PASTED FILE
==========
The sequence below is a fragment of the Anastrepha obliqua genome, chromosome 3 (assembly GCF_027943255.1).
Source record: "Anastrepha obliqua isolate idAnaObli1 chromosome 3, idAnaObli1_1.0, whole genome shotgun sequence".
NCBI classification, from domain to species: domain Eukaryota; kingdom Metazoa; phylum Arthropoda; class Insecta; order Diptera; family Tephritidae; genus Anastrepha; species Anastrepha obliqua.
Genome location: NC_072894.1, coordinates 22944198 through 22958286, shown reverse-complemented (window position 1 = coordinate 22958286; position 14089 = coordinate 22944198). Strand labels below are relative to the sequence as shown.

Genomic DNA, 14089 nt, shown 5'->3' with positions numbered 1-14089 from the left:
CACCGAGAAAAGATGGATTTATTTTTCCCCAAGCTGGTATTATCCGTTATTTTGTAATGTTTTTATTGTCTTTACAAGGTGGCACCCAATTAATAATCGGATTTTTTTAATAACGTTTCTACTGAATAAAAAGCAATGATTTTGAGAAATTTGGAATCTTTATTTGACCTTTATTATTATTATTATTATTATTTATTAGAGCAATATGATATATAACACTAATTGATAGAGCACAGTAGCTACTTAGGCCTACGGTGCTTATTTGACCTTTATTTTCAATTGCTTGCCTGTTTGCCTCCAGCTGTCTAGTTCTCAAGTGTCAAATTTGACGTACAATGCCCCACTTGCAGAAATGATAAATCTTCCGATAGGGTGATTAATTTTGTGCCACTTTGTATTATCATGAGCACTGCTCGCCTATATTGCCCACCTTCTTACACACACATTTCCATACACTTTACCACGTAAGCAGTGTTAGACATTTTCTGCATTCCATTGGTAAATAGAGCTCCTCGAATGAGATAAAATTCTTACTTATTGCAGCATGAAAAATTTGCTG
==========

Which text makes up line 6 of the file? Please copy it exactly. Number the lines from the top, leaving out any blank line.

CACCGAGAAAAGATGGATTTATTTTTCCCCAAGCTGGTATTATCCGTTATTTTGTAATGTTTTTATTGTCTTTACAAGGTGGCACCCAATTAATAATCGGATTTTTTTAATAACGTTTCTACTGAATAAAAAGCAATGATTTTGAGAAATTTGGAATCTTTATTTGACCTTTATTATTATTATTATTATTATTTATTAGAGCAATATGATATATAACACTAATTGATAGAGCACAGTAGCTACTTAGGCCTACGGTGCTTATTTGACCTTTATTTTCAATTGCTTGCCTGTTTGCCTCCAGCTGTCTAGTTCTCAAGTGTCAAATTTGACGTACAATGCCCCACTTGCAGAAATGATAAATCTTCCGATAGGGTGATTAATTTTGTGCCACTTTGTATTATCATGAGCACTGCTCGCCTATATTGCCCACCTTCTTACACACACATTTCCATACACTTTACCACGTAAGCAGTGTTAGACATTTTCTGCATTCCATTGGTAAATAGAGCTCCTCGAATGAGATAAAATTCTTACTTATTGCAGCATGAAAAATTTGCTG